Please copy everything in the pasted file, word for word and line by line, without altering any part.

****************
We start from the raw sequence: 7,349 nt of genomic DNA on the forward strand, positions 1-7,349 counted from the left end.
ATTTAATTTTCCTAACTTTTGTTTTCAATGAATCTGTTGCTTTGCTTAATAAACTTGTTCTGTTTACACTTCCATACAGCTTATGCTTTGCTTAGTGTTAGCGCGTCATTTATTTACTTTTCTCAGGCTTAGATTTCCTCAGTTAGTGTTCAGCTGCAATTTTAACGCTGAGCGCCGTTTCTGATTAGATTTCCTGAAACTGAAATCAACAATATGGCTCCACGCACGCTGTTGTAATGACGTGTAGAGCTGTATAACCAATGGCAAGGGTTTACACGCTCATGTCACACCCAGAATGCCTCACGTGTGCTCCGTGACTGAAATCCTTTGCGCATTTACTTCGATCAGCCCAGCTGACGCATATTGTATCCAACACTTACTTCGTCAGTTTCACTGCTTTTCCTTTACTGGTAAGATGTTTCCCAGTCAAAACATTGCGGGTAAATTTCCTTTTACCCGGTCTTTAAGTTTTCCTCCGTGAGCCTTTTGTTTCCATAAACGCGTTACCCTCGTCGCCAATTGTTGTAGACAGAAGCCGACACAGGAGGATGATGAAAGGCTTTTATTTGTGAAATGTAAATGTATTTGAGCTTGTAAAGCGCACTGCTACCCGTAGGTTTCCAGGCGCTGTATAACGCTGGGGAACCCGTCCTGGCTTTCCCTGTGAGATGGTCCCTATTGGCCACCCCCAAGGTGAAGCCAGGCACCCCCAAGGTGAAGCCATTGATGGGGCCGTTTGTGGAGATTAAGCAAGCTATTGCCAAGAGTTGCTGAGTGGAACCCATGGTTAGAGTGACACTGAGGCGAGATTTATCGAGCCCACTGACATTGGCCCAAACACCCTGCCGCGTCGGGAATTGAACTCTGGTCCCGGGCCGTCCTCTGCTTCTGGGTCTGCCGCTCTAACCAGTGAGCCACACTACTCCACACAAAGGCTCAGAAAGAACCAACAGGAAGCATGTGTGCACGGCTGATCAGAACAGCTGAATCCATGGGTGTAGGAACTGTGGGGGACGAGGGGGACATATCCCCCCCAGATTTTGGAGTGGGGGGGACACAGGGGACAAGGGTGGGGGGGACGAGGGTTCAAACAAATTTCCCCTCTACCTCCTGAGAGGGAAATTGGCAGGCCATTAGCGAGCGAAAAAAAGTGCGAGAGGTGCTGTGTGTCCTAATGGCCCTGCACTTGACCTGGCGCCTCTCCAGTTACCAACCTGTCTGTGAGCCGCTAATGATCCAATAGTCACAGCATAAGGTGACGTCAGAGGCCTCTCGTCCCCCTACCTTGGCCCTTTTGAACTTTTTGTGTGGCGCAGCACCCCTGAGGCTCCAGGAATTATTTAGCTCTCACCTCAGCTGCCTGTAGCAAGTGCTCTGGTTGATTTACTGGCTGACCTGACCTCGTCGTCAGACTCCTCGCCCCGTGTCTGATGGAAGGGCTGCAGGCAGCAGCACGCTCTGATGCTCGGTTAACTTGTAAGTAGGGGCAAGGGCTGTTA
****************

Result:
We start from the raw sequence: 7,349 nt of genomic DNA on the forward strand, positions 1-7,349 counted from the left end.
ATTTAATTTTCCTAACTTTTGTTTTCAATGAATCTGTTGCTTTGCTTAATAAACTTGTTCTGTTTACACTTCCATACAGCTTATGCTTTGCTTAGTGTTAGCGCGTCATTTATTTACTTTTCTCAGGCTTAGATTTCCTCAGTTAGTGTTCAGCTGCAATTTTAACGCTGAGCGCCGTTTCTGATTAGATTTCCTGAAACTGAAATCAACAATATGGCTCCACGCACGCTGTTGTAATGACGTGTAGAGCTGTATAACCAATGGCAAGGGTTTACACGCTCATGTCACACCCAGAATGCCTCACGTGTGCTCCGTGACTGAAATCCTTTGCGCATTTACTTCGATCAGCCCAGCTGACGCATATTGTATCCAACACTTACTTCGTCAGTTTCACTGCTTTTCCTTTACTGGTAAGATGTTTCCCAGTCAAAACATTGCGGGTAAATTTCCTTTTACCCGGTCTTTAAGTTTTCCTCCGTGAGCCTTTTGTTTCCATAAACGCGTTACCCTCGTCGCCAATTGTTGTAGACAGAAGCCGACACAGGAGGATGATGAAAGGCTTTTATTTGTGAAATGTAAATGTATTTGAGCTTGTAAAGCGCACTGCTACCCGTAGGTTTCCAGGCGCTGTATAACGCTGGGGAACCCGTCCTGGCTTTCCCTGTGAGATGGTCCCTATTGGCCACCCCCAAGGTGAAGCCAGGCACCCCCAAGGTGAAGCCATTGATGGGGCCGTTTGTGGAGATTAAGCAAGCTATTGCCAAGAGTTGCTGAGTGGAACCCATGGTTAGAGTGACACTGAGGCGAGATTTATCGAGCCCACTGACATTGGCCCAAACACCCTGCCGCGTCGGGAATTGAACTCTGGTCCCGGGCCGTCCTCTGCTTCTGGGTCTGCCGCTCTAACCAGTGAGCCACACTACTCCACACAAAGGCTCAGAAAGAACCAACAGGAAGCATGTGTGCACGGCTGATCAGAACAGCTGAATCCATGGGTGTAGGAACTGTGGGGGACGAGGGGGACATATCCCCCCCAGATTTTGGAGTGGGGGGGACACAGGGGACAAGGGTGGGGGGGACGAGGGTTCAAACAAATTTCCCCTCTACCTCCTGAGAGGGAAATTGGCAGGCCATTAGCGAGCGAAAAAAAGTGCGAGAGGTGCTGTGTGTCCTAATGGCCCTGCACTTGACCTGGCGCCTCTCCAGTTACCAACCTGTCTGTGAGCCGCTAATGATCCAATAGTCACAGCATAAGGTGACGTCAGAGGCCTCTCGTCCCCCTACCTTGGCCCTTTTGAACTTTTTGTGTGGCGCAGCACCCCTGAGGCTCCAGGAATTATTTAGCTCTCACCTCAGCTGCCTGTAGCAAGTGCTCTGGTTGATTTACTGGCTGACCTGACCTCGTCGTCAGACTCCTCGCCCCGTGTCTGATGGAAGGGCTGCAGGCAGCAGCACGCTCTGATGCTCGGTTAACTTGTAAGTAGGGGCAAGGGCTGTTA